If on any other weekend you were to enter the foyer of the Cobb Galleria Centre and witness a man with a half-dozen sheath knives on his belt rummaging through a camouflaged backpack you would have perfect cause for alarm.
However if it's the last weekend in May, you should hurry over and ask if he's planning to sell some of those knives. The BLADE show is in full swing and from the looks of those handles he's a Busse fan and since it's the second day of the show I bet the Busse booth has been picked clean and this might be a rare opportunity to get that Steel Heart your wife has been wanting.
This being the first year I am not chained to responsibilities like school and work I was able to attend the show in Atlanta. Here's some pictures and words of my trip.
Tried my best to get sleep the night before but ended up falling asleep only slightly before 5am. The 7am wake-up call was harsh but I bounced out of bed, ate a quick breakfast and packed my EDC bag with things I thought I might need. Turns out the list I wrote the night before only had two things on it: snacks and water.
Guess I could have just left the damned thing in the car.
Quickly closing the bag to avoid my friend seeing the contents, lest she suffer from a traumatic laughing fit, I ordered the guard dog to stand watch and soon we were speeding down six-lanes of relatively sparse Interstate 85 traffic.
As usual I achieved record time to our destination; the Cobb Galleria.
Since we arrived right before the show started there was ample parking. Turns out it takes a little bit of work to get to the entrance from the parking deck. First you need to climb up a steep tunnel that brings Running Man
Then you sit in an elevator with a slightly grumpy friend because she spilled coffee on herself during the ride and then you made fun of her glasses...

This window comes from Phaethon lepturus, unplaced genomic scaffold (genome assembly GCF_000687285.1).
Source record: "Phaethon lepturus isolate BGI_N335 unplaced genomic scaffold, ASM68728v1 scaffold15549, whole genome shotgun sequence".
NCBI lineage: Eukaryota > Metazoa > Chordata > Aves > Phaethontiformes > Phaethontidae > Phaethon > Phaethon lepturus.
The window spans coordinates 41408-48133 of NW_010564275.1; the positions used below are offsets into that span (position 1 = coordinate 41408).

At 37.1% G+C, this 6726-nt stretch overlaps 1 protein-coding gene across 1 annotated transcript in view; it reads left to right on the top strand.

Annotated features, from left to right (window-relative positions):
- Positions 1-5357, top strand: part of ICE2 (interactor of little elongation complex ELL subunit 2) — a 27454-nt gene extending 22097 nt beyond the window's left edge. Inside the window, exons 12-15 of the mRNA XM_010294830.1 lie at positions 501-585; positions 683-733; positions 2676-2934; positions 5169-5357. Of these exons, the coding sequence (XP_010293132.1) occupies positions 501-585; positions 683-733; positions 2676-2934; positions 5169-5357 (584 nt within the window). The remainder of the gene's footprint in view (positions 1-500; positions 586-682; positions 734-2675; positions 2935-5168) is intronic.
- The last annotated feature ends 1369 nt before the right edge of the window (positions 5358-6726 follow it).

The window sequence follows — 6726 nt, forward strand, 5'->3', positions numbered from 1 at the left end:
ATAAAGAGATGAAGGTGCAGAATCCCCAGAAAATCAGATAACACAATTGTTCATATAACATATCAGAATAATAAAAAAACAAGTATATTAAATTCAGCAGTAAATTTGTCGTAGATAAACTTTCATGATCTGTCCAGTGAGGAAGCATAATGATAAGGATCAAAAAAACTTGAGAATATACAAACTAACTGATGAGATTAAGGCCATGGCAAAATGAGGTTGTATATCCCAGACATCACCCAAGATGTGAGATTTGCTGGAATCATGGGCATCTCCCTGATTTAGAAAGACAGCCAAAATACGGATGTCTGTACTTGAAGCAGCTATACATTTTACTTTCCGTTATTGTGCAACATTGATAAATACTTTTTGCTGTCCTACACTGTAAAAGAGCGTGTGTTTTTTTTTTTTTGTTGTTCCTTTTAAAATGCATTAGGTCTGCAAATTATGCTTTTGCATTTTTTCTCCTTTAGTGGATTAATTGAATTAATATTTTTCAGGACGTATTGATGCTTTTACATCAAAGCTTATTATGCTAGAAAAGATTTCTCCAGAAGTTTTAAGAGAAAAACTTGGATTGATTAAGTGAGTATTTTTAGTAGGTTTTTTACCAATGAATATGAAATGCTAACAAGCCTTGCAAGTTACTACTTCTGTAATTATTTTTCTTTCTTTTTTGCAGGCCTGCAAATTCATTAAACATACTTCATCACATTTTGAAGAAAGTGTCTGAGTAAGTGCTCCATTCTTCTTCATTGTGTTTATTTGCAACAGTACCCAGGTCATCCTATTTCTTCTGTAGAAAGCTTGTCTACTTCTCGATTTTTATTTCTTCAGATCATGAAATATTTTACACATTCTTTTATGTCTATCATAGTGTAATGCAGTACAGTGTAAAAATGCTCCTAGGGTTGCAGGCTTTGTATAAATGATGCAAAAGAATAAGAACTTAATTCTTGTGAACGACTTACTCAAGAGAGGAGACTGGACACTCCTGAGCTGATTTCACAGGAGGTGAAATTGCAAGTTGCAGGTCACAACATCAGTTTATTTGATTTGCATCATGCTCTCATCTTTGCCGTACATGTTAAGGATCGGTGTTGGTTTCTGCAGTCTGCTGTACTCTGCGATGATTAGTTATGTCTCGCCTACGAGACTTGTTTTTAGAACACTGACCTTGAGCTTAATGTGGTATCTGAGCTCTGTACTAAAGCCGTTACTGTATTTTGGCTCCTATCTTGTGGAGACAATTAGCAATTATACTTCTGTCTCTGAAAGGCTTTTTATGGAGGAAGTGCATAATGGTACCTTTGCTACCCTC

Next you stand in a long line waiting to buy passes to the show...
The guy in front of me had a Charge on his belt. Pretty sweet; time-to-multitool-sighting was less than 3 minutes. Surprisingly no one bats an eye when you photograph the gentleman's posterior occupying the place in line ahead of you.
As you near the end of the line security guards and event staff start barking at you to get your money ready, you pay, get stamped and enter the show. As soon as you cross the doors into the hall you are hit with the lights and sound. There are people and shiny things everywhere but like a beacon of light the Spyderco booth pulls you in.
Past the Benchmade booth with their indifferent representatives. All I wanted to do was handle the new Rift!
Although the best parts of the Spyderco booth aren't allowed to be photographed, the prototypes and concept knives, I did grab some pictures of the show award winners from Spyderco.
Back to the prototypes and concepts I had the pleasure of meeting Joyce Laituri of Spyderco. She was extremely helpful in showing me the different concepts and asking me my opinions of them. There was some exciting variety in the case; a G10 Lava, the Khukri and Barong, a Mini-Manix with the shrouded ball-lock from the P'kal, several ethnic knife concepts, digital camo G10 and a lot more. It's going to be another good year for the Spyderco fan.
After almost an hour I was finally forced to remove myself from the Spyderco booth so others could see the knives. Moving down the aisles I saw the guys from Fenix flashlights. They had the full product line; the colored HAIII on the E01 looks amazing, the TK10 feels like it's worth at least twice what they're asking and no, they cannot do anything about my malfunctioning ZebraLight H50 unless I mail it back to them (
I spoke to the man at the Utica Cutlery/KutMaster booth for a few minutes about the MultiMaster line of tools. The MultiMaster tools are okay but I dont think they do anything exceptional and fit/finish seems a little below standard. However, he did have an interesting topic to converse about. According to him Utica produced the first knife and tool blades for Leatherman when the latter was just starting out. He said it went from 3,000 pieces the first year to 25,000 the third year when Leatherman moved into their own factory. Being a skeptical sort and never having heard this before I listed quietly so I could toss it out here and see what everyone thought about it.
The Leatherman table was small but staffed by really friendly representatives. They had the full line of tools on display; I handled the only two I have no experience with; the Genus pruner and the Skeletool. The Genus was so nicely produced I wanted to buy one just for the fit and finish. The handle rotates smoothly and the whole tool feels like it would be comfortable to use. I don't know about the Skeletool though, the non-congruence of the handles is kind of weird for me. I plan to buy one still but it threw me for a loop having to adjust the tool to comfortably use the pliers.